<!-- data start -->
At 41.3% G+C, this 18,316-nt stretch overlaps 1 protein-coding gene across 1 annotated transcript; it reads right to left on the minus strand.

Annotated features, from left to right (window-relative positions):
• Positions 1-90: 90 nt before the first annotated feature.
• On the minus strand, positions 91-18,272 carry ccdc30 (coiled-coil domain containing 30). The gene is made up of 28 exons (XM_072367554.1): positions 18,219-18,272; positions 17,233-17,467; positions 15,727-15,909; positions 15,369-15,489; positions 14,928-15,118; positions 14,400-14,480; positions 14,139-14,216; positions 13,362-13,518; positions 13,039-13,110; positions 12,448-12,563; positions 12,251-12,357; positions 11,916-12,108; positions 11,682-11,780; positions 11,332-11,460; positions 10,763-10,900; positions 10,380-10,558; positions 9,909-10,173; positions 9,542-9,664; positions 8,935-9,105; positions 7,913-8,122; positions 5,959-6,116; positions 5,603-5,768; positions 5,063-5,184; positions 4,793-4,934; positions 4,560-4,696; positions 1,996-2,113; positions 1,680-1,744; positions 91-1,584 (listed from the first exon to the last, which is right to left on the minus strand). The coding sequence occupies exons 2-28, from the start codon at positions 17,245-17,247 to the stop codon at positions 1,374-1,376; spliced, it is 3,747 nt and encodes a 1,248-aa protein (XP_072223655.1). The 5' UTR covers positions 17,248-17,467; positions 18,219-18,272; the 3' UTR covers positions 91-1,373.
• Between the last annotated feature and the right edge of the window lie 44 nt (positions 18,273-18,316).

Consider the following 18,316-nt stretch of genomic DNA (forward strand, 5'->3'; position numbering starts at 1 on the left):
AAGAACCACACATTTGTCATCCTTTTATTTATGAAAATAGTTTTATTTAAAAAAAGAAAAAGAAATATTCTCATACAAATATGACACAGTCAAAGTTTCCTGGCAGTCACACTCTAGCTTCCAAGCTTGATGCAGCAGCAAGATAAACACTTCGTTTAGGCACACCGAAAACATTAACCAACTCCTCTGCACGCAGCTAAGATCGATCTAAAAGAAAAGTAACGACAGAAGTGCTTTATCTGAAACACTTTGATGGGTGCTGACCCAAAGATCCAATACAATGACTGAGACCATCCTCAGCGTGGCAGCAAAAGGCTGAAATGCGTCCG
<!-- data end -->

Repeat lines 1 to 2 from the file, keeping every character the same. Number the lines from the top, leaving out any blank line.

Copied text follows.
At 41.3% G+C, this 18,316-nt stretch overlaps 1 protein-coding gene across 1 annotated transcript; it reads right to left on the minus strand.

Annotated features, from left to right (window-relative positions):